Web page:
Monday, February 19, 2018

Homeschool Field Trip: Clayshire Castle Medieval Faire

This field trip happened back in the fall, when our combined AP European History/World History Grade 6 studies both just happened to wrap up the medieval period in time for the Clayshire Castle Medieval Faire.

What better way to celebrate?

Now, what you must know about the medieval period is that all interpretations of that period, from the Renaissance to now, are technically "medievalisms," or just that--interpretations. They're ahistorical in that they tell us more about the culture in which they were created than the culture that they're meant to represent, but as long as you take what you experience in with a grain of salt, and you listen carefully to the woman next to you with a Master's in Medieval Studies (hint, hint: she's your mother!), you can happily immerse yourself in A Knight's Tale, or The Name of the Rose, or yes, even an Indiana Medieval Faire!

On Will's syllabus (I don't write syllabi for Syd, but Will, who is doing high school coursework this year, needs a written syllabus, book list, and portfolio for each subject), these types of experiences are referred to as Contemporary Interpretations.

There's a lot to take in at, and quite a lot to take from, an Indiana Medieval Faire!

Here are The Knights of the Rose, an all-female jousting troupe:

Women wouldn't have jousted officially in the Medieval period (that we know of... see? That's a medievalism!), but otherwise, these performances are pretty accurate. And also full of powerful women!




And of course you get to pet the horses afterwards.

The tall, tall horses...

A turkey leg is also an anachronism. Come on, you know why! Can you tell me? Think about it...

The turkey is a North American bird! And yes, I know you're going to tell me about that painting of Henry VIII holding a turkey leg, and that's why we have turkey legs at Ren Faires, but Friends. That painting is a myth. Nobody would have painted a member of the royal family nomming.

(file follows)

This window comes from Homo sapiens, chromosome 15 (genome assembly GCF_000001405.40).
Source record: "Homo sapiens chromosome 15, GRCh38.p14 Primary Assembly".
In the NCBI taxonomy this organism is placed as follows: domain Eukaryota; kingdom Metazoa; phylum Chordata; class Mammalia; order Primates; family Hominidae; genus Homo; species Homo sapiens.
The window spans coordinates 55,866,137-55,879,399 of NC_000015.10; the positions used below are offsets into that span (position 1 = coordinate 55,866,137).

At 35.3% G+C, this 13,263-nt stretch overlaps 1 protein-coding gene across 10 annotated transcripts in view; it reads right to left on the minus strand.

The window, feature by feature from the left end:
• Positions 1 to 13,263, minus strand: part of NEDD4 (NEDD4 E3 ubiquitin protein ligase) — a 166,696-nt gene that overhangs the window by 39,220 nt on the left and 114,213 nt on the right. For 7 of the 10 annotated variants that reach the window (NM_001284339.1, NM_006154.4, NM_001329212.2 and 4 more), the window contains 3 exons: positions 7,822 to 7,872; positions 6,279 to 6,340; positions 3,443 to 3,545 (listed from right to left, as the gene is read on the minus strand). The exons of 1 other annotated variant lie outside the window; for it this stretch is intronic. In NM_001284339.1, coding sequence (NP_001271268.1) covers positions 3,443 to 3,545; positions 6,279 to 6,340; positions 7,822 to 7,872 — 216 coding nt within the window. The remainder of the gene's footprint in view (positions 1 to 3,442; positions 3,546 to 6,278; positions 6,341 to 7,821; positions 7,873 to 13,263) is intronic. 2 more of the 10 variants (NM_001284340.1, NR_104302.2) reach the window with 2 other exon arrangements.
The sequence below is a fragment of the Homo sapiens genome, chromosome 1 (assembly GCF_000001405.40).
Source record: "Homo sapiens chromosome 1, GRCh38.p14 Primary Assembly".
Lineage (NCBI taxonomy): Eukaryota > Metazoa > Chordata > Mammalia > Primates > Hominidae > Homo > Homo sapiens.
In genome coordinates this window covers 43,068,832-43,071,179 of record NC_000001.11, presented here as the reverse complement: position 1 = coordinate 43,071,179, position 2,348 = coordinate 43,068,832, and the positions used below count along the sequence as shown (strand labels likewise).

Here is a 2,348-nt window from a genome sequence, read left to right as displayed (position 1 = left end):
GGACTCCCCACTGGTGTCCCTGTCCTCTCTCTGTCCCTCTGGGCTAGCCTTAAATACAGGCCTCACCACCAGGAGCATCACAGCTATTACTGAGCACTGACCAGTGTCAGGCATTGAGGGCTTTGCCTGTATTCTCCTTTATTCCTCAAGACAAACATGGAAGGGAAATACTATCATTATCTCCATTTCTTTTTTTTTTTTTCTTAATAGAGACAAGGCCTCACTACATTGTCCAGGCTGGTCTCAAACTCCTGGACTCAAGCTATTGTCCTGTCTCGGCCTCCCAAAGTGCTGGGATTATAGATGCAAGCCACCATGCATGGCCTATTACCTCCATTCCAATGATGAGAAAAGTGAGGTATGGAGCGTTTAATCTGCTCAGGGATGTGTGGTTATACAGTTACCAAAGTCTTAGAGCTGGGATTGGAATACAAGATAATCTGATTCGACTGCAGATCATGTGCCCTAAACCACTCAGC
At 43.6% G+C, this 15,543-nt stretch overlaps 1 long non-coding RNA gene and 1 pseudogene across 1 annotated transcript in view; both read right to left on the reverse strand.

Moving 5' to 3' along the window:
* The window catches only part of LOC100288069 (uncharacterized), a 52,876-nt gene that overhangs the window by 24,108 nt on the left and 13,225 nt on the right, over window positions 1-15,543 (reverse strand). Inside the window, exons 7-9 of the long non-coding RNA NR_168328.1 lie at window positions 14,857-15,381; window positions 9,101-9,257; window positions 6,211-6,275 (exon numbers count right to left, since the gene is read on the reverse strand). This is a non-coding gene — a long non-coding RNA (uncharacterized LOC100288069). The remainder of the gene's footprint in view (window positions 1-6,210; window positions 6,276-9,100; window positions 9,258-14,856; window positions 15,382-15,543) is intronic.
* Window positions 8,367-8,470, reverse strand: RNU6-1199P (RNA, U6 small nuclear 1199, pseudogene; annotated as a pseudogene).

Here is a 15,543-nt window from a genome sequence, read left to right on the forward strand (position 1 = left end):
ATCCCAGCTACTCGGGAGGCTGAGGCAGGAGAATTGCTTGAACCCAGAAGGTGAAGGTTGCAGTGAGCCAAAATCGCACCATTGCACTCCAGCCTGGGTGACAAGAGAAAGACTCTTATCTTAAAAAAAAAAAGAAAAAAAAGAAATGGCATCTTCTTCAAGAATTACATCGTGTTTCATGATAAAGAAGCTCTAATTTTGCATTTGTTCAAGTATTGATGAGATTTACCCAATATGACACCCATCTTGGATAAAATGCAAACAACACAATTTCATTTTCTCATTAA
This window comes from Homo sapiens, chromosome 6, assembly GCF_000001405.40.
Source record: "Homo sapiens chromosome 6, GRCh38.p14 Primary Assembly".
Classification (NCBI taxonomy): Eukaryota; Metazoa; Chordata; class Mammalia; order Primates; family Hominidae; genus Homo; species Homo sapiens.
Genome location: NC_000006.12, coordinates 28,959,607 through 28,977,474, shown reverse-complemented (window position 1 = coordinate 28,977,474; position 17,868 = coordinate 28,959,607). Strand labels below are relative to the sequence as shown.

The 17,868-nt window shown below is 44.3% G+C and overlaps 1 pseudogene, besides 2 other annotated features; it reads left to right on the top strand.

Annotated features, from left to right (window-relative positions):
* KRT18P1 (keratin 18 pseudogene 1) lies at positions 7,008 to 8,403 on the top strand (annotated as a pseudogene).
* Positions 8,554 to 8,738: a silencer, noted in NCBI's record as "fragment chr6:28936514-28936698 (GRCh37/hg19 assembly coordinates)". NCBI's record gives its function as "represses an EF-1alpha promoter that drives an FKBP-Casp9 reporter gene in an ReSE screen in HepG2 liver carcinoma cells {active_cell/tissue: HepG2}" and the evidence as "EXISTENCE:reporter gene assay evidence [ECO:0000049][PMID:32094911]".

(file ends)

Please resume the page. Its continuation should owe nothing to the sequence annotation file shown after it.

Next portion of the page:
Henry VIII eating turkey legs is a myth. Troll bridges, however? Clearly not a myth!
OMG I just noticed Matt is still holding his turkey leg in this pic. Sigh...
 Syd made a friend, and this is pretty accurate to the Medieval period, two little girls sitting around on the grass playing with a pet bunny:

Get to the Point, the bullwhip performance duo, are not particularly medieval in tone, but that's okay because they're awesome:

There's also fire breathing:




Also not particularly medieval, but who particularly cares? They breathe fire!!!

I have a huge soft spot for stage combat, having done a little of it in college, so we for sure watched the stage combat show by the Shattock Schoole of Defence:


I think the kids might have liked it, too, don't you think?

I was pretty well getting sunstroke by this point in the wildly unseasonal day-- 

--so we sat in the shade-ish for a while and learned some truly authentic facts about medieval falconry, thank goodness:


Syd helped:




Okay, now I really had just the teeniest bit of sunstroke:

If only Medieval women wore baseball caps! Or covered their bosoms better!

Going to dress as a Medieval man next time, I swear. They looked so comfy and well-shaded.

I was so dizzy and sunburnt and pestered by flopping skirt folds that when this stage combat show asked for a volunteer to swordfight with one of their actors, I couldn't even volunteer! Worst letdown of my life. The guy who did volunteer did an okay job, but I am sure that if I'd been wearing pants and a hat, my fencing skills would have taken that knight down within seconds.

Well... after reflecting on their fighting style, maybe not...



We bought Syd a present:

 And on the way out, look what we found! Stocks! EVERYONE loves to pretend that they're locked up in the stocks, right?!?

Hmpph, children. Here, you do it like this!

Although much of a Medieval Faire is intentionally silly--I mean, of course!--if you keep your eye out and keep your Medievalist near, you can find some moments of good authenticity. For us on this day, it was jousting and falcons.

Although if I'd had some rotten fruit at hand, I could have made the children's experience in the stocks more authentic...

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